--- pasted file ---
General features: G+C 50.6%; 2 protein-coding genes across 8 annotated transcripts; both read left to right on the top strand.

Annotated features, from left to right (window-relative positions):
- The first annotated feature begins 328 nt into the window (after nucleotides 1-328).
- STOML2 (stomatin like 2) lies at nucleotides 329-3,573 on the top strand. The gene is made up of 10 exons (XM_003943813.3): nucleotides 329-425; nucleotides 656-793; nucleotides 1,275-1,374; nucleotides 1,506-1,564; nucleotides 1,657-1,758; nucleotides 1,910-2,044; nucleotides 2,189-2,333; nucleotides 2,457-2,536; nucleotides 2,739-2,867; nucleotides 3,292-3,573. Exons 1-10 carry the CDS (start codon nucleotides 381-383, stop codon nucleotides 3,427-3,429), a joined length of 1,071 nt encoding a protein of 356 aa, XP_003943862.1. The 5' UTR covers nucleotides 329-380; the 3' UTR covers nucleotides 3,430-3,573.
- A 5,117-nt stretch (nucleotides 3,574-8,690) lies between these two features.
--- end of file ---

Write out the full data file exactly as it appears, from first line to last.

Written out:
General features: G+C 50.6%; 2 protein-coding genes across 8 annotated transcripts; both read left to right on the top strand.

Annotated features, from left to right (window-relative positions):
- The first annotated feature begins 328 nt into the window (after nucleotides 1-328).
- STOML2 (stomatin like 2) lies at nucleotides 329-3,573 on the top strand. The gene is made up of 10 exons (XM_003943813.3): nucleotides 329-425; nucleotides 656-793; nucleotides 1,275-1,374; nucleotides 1,506-1,564; nucleotides 1,657-1,758; nucleotides 1,910-2,044; nucleotides 2,189-2,333; nucleotides 2,457-2,536; nucleotides 2,739-2,867; nucleotides 3,292-3,573. Exons 1-10 carry the CDS (start codon nucleotides 381-383, stop codon nucleotides 3,427-3,429), a joined length of 1,071 nt encoding a protein of 356 aa, XP_003943862.1. The 5' UTR covers nucleotides 329-380; the 3' UTR covers nucleotides 3,430-3,573.
- A 5,117-nt stretch (nucleotides 3,574-8,690) lies between these two features.